Victoria “Toria” Snow’s triumphant Feb. 16 Facebook post read: “I came, I tried, and I WON!” That’s how the WSU theatre design student announced to friends, family and “followers” that she was one of eight regional finalists for the Kennedy Center American College Theater Festival’s (KCACTF) national award for excellence in costume design.
On April 20, Snow’s news got even better. She became the first WSU student costume designer to capture a KCACTF grand prize for her work on the WSU Theatre production of The Cripple of Inishmaan, a play that takes place on Ireland’s isolated isle of Inishmaan, where inhabitants observe ancient customs and wear traditional clothing.
Snow’s costume designs included pampooties, rawhide moccasins worn by men on the isle, and Aran sweaters, which traditionally feature intricate patterns that were zealously guarded by the same clan throughout generations.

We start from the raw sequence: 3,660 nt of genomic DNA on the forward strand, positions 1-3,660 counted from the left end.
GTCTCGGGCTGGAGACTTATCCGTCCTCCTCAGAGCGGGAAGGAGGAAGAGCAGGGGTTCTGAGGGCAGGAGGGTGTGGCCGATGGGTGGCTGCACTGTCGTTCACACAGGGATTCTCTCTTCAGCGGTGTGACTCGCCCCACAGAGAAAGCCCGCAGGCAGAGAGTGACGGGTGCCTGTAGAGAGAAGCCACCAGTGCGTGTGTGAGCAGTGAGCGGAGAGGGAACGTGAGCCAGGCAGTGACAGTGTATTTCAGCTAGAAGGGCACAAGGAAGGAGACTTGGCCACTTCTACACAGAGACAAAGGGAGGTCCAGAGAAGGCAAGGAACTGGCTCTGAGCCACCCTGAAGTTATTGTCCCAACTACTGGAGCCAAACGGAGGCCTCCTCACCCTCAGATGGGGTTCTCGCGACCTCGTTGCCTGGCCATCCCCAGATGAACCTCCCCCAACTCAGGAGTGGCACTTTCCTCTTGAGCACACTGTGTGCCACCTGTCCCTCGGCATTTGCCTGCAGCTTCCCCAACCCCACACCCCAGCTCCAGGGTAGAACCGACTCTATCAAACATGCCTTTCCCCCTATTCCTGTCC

“I used natural fibers and earth tones to convey a realistic feel,” Snow explained to KCACTF judges. “But each character had a pop of color to help them stand out.” To become the best, Snow had to learn from the best. In 2014, she enrolled at Weber State specifically to study with professor Catherine Zublin, who received a 2018 KCACTF gold medallion — the organization’s most prestigious regional award — for her outstanding efforts in encouraging young artists to develop their talents and pursue their dreams. Snow also worked closely with assistant professor Samantha “Sam” Transleau, who supervised her senior project, an outdoor art installation in Southern Utah.
Snow’s KCACTF award package included a trip to Washington, D.C., $500 and a trip to the 2019 Prague Quadrennial of Performance Design and Space. She graduated from WSU in April 2019, and is currently pursuing a master’s degree in costume design at California State University Fullerton.